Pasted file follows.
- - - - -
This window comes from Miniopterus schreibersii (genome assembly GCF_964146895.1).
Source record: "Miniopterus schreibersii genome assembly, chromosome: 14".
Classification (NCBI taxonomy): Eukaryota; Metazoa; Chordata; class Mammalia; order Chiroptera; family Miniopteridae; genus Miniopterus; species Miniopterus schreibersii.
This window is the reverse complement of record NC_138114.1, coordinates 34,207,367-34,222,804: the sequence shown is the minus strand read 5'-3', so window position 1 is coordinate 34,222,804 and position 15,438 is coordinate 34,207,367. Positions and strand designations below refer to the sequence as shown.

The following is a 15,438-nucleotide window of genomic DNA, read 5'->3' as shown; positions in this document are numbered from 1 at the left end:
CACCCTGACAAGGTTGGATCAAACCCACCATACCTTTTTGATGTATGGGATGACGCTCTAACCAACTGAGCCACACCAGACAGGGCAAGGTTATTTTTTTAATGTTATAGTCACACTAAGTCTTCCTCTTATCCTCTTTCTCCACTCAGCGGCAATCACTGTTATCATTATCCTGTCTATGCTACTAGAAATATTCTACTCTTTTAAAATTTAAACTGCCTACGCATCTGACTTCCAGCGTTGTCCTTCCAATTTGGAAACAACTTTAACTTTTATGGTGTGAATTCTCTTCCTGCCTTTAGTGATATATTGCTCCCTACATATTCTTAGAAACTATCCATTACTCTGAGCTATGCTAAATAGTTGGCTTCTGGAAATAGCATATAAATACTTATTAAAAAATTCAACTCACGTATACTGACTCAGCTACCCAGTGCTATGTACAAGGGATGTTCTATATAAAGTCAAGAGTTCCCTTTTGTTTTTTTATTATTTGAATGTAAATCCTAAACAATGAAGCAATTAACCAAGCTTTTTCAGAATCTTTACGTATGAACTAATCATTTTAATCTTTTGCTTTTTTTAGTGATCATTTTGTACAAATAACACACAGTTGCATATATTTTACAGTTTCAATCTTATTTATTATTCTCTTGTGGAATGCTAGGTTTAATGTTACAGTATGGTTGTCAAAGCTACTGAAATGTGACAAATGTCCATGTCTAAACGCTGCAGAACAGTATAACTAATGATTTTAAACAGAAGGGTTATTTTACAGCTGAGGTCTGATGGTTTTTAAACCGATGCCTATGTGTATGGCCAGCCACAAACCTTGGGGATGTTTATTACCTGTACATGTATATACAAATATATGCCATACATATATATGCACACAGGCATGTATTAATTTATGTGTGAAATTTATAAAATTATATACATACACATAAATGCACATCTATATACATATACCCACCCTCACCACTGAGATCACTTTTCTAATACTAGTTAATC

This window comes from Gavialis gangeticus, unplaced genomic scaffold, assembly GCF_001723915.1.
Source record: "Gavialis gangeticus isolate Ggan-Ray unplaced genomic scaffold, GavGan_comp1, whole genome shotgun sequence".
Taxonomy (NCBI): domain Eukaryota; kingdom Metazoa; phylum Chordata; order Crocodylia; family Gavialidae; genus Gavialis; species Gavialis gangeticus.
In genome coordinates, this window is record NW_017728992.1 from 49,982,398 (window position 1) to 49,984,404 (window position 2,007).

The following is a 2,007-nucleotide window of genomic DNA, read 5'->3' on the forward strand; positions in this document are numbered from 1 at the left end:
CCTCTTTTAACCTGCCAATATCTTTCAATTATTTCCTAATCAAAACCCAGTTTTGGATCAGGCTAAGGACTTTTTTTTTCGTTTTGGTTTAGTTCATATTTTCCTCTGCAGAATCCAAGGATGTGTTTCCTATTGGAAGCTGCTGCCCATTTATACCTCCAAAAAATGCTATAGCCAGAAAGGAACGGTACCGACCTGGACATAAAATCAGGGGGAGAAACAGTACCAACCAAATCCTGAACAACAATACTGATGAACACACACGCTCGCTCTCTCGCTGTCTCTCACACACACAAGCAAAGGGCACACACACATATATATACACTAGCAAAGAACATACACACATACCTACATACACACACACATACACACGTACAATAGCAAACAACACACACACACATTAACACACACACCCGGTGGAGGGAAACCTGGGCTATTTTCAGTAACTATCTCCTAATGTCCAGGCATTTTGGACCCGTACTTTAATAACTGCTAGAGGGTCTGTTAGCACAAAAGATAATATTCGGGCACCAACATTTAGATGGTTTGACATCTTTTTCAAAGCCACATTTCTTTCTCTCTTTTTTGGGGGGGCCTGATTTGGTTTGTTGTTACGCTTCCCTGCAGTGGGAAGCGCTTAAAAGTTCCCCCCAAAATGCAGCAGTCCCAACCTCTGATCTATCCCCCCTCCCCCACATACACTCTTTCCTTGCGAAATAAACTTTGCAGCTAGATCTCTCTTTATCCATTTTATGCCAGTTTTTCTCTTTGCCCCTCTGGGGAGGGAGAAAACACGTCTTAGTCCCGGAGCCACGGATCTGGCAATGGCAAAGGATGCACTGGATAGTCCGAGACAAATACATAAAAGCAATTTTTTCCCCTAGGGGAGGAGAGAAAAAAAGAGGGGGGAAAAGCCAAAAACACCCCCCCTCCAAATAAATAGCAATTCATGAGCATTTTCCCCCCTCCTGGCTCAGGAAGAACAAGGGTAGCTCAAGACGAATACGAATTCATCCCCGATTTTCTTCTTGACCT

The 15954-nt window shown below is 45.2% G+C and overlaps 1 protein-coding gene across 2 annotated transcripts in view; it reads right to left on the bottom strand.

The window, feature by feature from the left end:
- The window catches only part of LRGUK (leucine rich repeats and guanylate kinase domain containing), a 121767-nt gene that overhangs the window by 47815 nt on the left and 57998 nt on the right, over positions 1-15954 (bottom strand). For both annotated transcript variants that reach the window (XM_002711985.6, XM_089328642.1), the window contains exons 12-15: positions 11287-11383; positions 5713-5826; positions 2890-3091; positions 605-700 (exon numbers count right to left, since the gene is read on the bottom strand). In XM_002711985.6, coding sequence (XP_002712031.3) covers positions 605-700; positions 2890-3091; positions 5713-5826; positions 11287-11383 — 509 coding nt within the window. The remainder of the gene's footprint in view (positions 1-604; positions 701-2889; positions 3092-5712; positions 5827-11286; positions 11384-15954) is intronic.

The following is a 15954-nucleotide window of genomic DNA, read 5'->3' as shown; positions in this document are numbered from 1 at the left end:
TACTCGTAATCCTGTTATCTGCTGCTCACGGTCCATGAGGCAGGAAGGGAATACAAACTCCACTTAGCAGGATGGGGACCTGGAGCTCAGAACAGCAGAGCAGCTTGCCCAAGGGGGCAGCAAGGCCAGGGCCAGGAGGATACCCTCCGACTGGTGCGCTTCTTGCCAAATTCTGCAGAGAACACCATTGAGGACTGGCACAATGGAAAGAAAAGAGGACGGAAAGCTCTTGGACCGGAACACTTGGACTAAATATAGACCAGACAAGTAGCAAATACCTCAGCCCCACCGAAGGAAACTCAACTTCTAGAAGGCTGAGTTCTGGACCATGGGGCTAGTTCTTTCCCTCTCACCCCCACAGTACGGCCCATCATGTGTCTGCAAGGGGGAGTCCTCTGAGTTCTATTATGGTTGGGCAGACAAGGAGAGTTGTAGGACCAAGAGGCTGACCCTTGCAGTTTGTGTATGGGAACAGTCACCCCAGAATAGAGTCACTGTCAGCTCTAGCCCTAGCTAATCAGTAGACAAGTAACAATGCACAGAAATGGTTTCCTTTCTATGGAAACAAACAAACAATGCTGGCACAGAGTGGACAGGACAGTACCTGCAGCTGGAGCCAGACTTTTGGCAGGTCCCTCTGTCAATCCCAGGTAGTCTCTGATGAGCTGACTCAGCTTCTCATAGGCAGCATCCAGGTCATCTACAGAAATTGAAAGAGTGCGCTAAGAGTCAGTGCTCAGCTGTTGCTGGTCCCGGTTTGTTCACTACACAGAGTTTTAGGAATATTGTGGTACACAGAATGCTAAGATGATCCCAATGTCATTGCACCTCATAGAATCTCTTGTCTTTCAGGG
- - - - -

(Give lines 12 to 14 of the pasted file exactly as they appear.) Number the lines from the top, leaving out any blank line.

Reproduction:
CCTCTTTTAACCTGCCAATATCTTTCAATTATTTCCTAATCAAAACCCAGTTTTGGATCAGGCTAAGGACTTTTTTTTTCGTTTTGGTTTAGTTCATATTTTCCTCTGCAGAATCCAAGGATGTGTTTCCTATTGGAAGCTGCTGCCCATTTATACCTCCAAAAAATGCTATAGCCAGAAAGGAACGGTACCGACCTGGACATAAAATCAGGGGGAGAAACAGTACCAACCAAATCCTGAACAACAATACTGATGAACACACACGCTCGCTCTCTCGCTGTCTCTCACACACACAAGCAAAGGGCACACACACATATATATACACTAGCAAAGAACATACACACATACCTACATACACACACACATACACACGTACAATAGCAAACAACACACACACACATTAACACACACACCCGGTGGAGGGAAACCTGGGCTATTTTCAGTAACTATCTCCTAATGTCCAGGCATTTTGGACCCGTACTTTAATAACTGCTAGAGGGTCTGTTAGCACAAAAGATAATATTCGGGCACCAACATTTAGATGGTTTGACATCTTTTTCAAAGCCACATTTCTTTCTCTCTTTTTTGGGGGGGCCTGATTTGGTTTGTTGTTACGCTTCCCTGCAGTGGGAAGCGCTTAAAAGTTCCCCCCAAAATGCAGCAGTCCCAACCTCTGATCTATCCCCCCTCCCCCACATACACTCTTTCCTTGCGAAATAAACTTTGCAGCTAGATCTCTCTTTATCCATTTTATGCCAGTTTTTCTCTTTGCCCCTCTGGGGAGGGAGAAAACACGTCTTAGTCCCGGAGCCACGGATCTGGCAATGGCAAAGGATGCACTGGATAGTCCGAGACAAATACATAAAAGCAATTTTTTCCCCTAGGGGAGGAGAGAAAAAAAGAGGGGGGAAAAGCCAAAAACACCCCCCCTCCAAATAAATAGCAATTCATGAGCATTTTCCCCCCTCCTGGCTCAGGAAGAACAAGGGTAGCTCAAGACGAATACGAATTCATCCCCGATTTTCTTCTTGACCT

The 15954-nt window shown below is 45.2% G+C and overlaps 1 protein-coding gene across 2 annotated transcripts in view; it reads right to left on the bottom strand.

The window, feature by feature from the left end: